Like Ra in latex catsuit, latex mask and high heels
Like Ra's Naughty Playground

If you would like to use search functions, view attachments or play games, please consider registering.


What is BDSM?
#1
What is “BDSM”?

"BDSM" is an acronym of "B&D" (Bondage & Discipline), "D&S" (Dominance & Submission), and "S&M" (sadomasochism). "BDSM" refers to any or all of these things, and a lot of stuff besides.

Tying up your lover is BDSM; so is flogging that person, or bossing that person around, or any of a thousand other things. BDSM is highly erotic, usually (though not always) involves sex or sexual tension; and is highly psychologically charged. One person (the "submissive") agrees to submit to another person (the "dominant"); or, alternately, one person agrees to receive some sort of sensation, such as spanking, from another.
Some people like to be submissive all the time, some people like to be dominant all the time; some people like to switch, being submissive and then dominant and exchanging back and forth.

Many people practice some element of BDSM in their sexual lives without even being aware of it. They may think of "S&M" as "That sick stuff that people do with whips and cattle prods and stuff," yet still blindfold one another from time to time, or tie one another down and break out the whipped cream...

All of these things are "BDSM." BDSM is not necessarily hardcore sadomasochism; it can be remarkably subtle and sensual and soft. Pinning your partner to the bed and running silk or ice cubes or rabbit fur over your lover's body qualifies as "BDSM" (specifically, of a variety called "sensation play").

BDSM doesn't have to involve all of these.

There are many people involved in BDSM who enjoy tying others up, or being tied up themselves, but who do not enjoy S&M--that is, they aren't interested in inflicting or receiving pain. Sometimes, one partner just ties up the other, as a form of foreplay. Similarly, there are many people who may like the psychological control they get from ordering their lovers to do things, but do not care for being physically restrained or tied, or for tying up their lovers.

BDSM is as varied as the people who do it.

I've met many people who engage in BDSM activities, such as bondage or spanking, but who insist they are "not into that BDSM stuff." Usually, it's because they have the idea it has to do with wearing a leather mask and being chained to a wall and whipped, but it’s not like that at all. If you like being lightly spanked or light bondage excites you, well you're into BDSM.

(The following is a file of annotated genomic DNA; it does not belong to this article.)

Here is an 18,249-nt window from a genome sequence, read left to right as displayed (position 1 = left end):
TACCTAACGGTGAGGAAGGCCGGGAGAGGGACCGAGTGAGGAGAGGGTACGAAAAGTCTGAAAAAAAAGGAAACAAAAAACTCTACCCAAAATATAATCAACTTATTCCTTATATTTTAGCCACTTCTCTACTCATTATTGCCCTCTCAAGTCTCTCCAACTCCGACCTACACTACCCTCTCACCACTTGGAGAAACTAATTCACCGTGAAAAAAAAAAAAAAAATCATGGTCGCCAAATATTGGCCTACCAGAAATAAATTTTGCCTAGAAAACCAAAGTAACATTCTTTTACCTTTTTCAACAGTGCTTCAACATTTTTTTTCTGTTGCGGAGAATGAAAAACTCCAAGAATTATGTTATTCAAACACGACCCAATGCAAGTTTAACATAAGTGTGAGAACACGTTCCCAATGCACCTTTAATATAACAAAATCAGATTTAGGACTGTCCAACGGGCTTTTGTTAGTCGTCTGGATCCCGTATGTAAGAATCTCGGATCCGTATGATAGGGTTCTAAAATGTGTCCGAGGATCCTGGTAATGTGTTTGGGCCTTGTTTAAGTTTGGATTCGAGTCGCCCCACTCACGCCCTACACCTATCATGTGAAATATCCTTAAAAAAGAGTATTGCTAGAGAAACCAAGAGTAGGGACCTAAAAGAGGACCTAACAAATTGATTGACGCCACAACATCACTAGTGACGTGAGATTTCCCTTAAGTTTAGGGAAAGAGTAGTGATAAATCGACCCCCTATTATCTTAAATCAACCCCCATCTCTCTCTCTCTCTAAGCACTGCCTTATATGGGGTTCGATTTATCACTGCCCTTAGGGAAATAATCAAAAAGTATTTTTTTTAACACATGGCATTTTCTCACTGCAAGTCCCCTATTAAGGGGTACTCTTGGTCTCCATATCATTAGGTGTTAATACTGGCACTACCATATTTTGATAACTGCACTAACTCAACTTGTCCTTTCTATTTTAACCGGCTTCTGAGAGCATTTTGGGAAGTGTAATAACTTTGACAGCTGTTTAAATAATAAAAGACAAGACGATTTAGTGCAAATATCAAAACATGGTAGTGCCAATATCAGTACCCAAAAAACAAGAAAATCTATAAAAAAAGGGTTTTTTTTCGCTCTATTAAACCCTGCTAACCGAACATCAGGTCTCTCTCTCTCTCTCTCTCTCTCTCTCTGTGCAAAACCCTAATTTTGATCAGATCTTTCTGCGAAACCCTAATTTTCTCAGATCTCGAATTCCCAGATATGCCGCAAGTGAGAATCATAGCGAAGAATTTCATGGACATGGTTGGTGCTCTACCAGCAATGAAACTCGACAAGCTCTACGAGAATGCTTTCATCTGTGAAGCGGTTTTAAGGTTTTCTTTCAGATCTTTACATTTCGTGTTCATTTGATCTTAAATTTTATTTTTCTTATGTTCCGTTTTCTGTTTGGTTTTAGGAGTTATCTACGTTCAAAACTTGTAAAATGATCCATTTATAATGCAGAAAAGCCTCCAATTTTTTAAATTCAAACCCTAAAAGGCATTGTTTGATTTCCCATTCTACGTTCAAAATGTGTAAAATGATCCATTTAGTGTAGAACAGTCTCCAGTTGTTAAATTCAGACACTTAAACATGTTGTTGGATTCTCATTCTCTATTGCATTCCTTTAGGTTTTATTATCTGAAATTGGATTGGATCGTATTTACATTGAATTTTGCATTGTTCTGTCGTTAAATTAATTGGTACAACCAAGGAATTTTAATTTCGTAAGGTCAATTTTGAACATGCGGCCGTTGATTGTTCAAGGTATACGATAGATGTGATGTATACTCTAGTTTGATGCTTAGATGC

Some people love the aesthetic of an elaborate rope harness, or an elaborate form of bondage; others simply aren't interested in the bondage elements at all. The key to all these different forms of BDSM, though, is the exchange. Perhaps for some it means allowing the other person to tie him/her up, perhaps it means allowing the other person to spank him/her, whatever.
In particular, BDSM is NOT abuse!
People who are practicing BDSM in any of its trillions of forms are doing it voluntarily, for fun. It's a way to explore. Everything that happens in a BDSM relationship is consensual; and believe it or not, it's not just about the dominant getting what he or she wants--it's more about the submissive getting what he or she wants.
An abuser has no regard for the feelings, needs, or limits of the victim. A BDSM dominant is concerned above all else with the needs and desires of the submissive. Pretty straightforward, really. BDSM is a mutual activity that is driven as much by the needs of the submissive than by the needs of the dominant.

The needs of the submissive? Isn't the dominant the one bossing the other person around? Aren't dominants usually depicted as being bitches or assholes?

While that may seem like it makes sense on the surface, the truth is just the opposite. People who are good at dominating are, in general, LESS likely than many other people to be bitches or assholes.

Why? Because in order to be good at doing it, you need to be highly in-tune with your submissive. People who are self-centered generally make poor dominants, because they lack the empathy required to be able to read and judge their partner's reactions, and bring their partner where that person wants to go. Assholes and bitches quickly find that nobody wants to play with them; and people who are empathic tend not to be assholes or bitches. All of the real top-notch dominants I've ever met, without exception, are incredibly cool people.

Some common misconceptions:

Believe it or not, the dynamics of a BDSM relationship are often driven by the submissive, not by the dominant. The submissive sets the limits; the submissive decides what places can and can not be explored; the submissive has the ability to call a halt to the scene. The dominant, in many ways, is simply a facilitator. It's the dominant's job to create a setting where the people involved can explore the submissive's fantasies.
(As an aside, it's important to note that these limits can change over time. It may be that something that used to sound like it wouldn't be fun or interesting might in the future tickle your fancy; and that things you enjoy now, you may not necessarily enjoy in the future. People change over time. It's important, when you explore BDSM, to remember that, and to make a habit of talking to your partner about things you like and don't like as those things change.)